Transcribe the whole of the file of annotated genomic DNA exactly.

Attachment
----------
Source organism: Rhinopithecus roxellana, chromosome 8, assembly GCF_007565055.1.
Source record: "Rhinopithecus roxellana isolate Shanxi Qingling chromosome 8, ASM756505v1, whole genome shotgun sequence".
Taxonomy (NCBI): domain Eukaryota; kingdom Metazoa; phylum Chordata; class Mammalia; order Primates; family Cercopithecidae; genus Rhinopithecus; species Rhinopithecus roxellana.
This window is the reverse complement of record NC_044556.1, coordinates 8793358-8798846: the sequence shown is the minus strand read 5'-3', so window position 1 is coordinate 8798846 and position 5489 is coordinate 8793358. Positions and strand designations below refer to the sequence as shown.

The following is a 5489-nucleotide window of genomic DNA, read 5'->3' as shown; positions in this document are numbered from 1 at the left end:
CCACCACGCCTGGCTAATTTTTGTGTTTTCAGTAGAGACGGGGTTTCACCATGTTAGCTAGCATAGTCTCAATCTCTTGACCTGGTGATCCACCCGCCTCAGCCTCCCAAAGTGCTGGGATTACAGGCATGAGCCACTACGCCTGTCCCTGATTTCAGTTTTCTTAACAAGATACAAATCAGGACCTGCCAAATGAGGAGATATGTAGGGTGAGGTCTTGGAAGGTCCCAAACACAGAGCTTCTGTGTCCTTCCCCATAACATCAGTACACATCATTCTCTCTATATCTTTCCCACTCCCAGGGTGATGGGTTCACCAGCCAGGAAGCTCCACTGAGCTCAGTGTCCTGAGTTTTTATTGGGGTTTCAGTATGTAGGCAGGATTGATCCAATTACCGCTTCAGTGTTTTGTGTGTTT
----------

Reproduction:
Source organism: Rhinopithecus roxellana, chromosome 8, assembly GCF_007565055.1.
Source record: "Rhinopithecus roxellana isolate Shanxi Qingling chromosome 8, ASM756505v1, whole genome shotgun sequence".
Taxonomy (NCBI): domain Eukaryota; kingdom Metazoa; phylum Chordata; class Mammalia; order Primates; family Cercopithecidae; genus Rhinopithecus; species Rhinopithecus roxellana.
This window is the reverse complement of record NC_044556.1, coordinates 8793358-8798846: the sequence shown is the minus strand read 5'-3', so window position 1 is coordinate 8798846 and position 5489 is coordinate 8793358. Positions and strand designations below refer to the sequence as shown.

The following is a 5489-nucleotide window of genomic DNA, read 5'->3' as shown; positions in this document are numbered from 1 at the left end:
CCACCACGCCTGGCTAATTTTTGTGTTTTCAGTAGAGACGGGGTTTCACCATGTTAGCTAGCATAGTCTCAATCTCTTGACCTGGTGATCCACCCGCCTCAGCCTCCCAAAGTGCTGGGATTACAGGCATGAGCCACTACGCCTGTCCCTGATTTCAGTTTTCTTAACAAGATACAAATCAGGACCTGCCAAATGAGGAGATATGTAGGGTGAGGTCTTGGAAGGTCCCAAACACAGAGCTTCTGTGTCCTTCCCCATAACATCAGTACACATCATTCTCTCTATATCTTTCCCACTCCCAGGGTGATGGGTTCACCAGCCAGGAAGCTCCACTGAGCTCAGTGTCCTGAGTTTTTATTGGGGTTTCAGTATGTAGGCAGGATTGATCCAATTACCGCTTCAGTGTTTTGTGTGTTT